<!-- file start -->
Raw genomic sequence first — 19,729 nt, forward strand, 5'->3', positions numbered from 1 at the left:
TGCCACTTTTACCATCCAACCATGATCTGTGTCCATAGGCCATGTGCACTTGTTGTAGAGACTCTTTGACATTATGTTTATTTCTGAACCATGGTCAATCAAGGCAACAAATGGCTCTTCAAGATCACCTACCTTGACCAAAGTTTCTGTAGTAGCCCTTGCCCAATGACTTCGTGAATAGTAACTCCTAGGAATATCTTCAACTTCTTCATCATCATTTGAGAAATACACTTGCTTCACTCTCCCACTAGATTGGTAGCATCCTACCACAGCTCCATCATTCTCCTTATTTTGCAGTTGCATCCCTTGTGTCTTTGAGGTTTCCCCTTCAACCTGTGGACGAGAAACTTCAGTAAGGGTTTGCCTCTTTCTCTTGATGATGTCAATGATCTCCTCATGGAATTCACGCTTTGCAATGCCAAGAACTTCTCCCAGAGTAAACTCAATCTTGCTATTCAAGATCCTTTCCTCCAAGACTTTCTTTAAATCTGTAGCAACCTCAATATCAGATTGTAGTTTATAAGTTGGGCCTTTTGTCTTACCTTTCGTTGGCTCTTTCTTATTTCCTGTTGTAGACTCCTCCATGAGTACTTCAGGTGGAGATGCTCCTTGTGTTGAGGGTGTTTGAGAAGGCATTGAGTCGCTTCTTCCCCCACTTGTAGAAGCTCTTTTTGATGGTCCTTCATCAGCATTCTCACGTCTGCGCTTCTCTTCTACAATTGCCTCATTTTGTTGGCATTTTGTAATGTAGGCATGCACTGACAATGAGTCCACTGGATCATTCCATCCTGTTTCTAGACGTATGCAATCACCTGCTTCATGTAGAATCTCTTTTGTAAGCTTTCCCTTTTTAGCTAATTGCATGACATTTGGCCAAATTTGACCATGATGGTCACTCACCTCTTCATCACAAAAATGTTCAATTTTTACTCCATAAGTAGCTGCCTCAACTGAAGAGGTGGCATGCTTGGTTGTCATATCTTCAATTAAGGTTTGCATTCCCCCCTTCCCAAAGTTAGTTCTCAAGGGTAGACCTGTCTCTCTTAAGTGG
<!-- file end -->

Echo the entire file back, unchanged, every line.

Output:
Raw genomic sequence first — 19,729 nt, forward strand, 5'->3', positions numbered from 1 at the left:
TGCCACTTTTACCATCCAACCATGATCTGTGTCCATAGGCCATGTGCACTTGTTGTAGAGACTCTTTGACATTATGTTTATTTCTGAACCATGGTCAATCAAGGCAACAAATGGCTCTTCAAGATCACCTACCTTGACCAAAGTTTCTGTAGTAGCCCTTGCCCAATGACTTCGTGAATAGTAACTCCTAGGAATATCTTCAACTTCTTCATCATCATTTGAGAAATACACTTGCTTCACTCTCCCACTAGATTGGTAGCATCCTACCACAGCTCCATCATTCTCCTTATTTTGCAGTTGCATCCCTTGTGTCTTTGAGGTTTCCCCTTCAACCTGTGGACGAGAAACTTCAGTAAGGGTTTGCCTCTTTCTCTTGATGATGTCAATGATCTCCTCATGGAATTCACGCTTTGCAATGCCAAGAACTTCTCCCAGAGTAAACTCAATCTTGCTATTCAAGATCCTTTCCTCCAAGACTTTCTTTAAATCTGTAGCAACCTCAATATCAGATTGTAGTTTATAAGTTGGGCCTTTTGTCTTACCTTTCGTTGGCTCTTTCTTATTTCCTGTTGTAGACTCCTCCATGAGTACTTCAGGTGGAGATGCTCCTTGTGTTGAGGGTGTTTGAGAAGGCATTGAGTCGCTTCTTCCCCCACTTGTAGAAGCTCTTTTTGATGGTCCTTCATCAGCATTCTCACGTCTGCGCTTCTCTTCTACAATTGCCTCATTTTGTTGGCATTTTGTAATGTAGGCATGCACTGACAATGAGTCCACTGGATCATTCCATCCTGTTTCTAGACGTATGCAATCACCTGCTTCATGTAGAATCTCTTTTGTAAGCTTTCCCTTTTTAGCTAATTGCATGACATTTGGCCAAATTTGACCATGATGGTCACTCACCTCTTCATCACAAAAATGTTCAATTTTTACTCCATAAGTAGCTGCCTCAACTGAAGAGGTGGCATGCTTGGTTGTCATATCTTCAATTAAGGTTTGCATTCCCCCCTTCCCAAAGTTAGTTCTCAAGGGTAGACCTGTCTCTCTTAAGTGG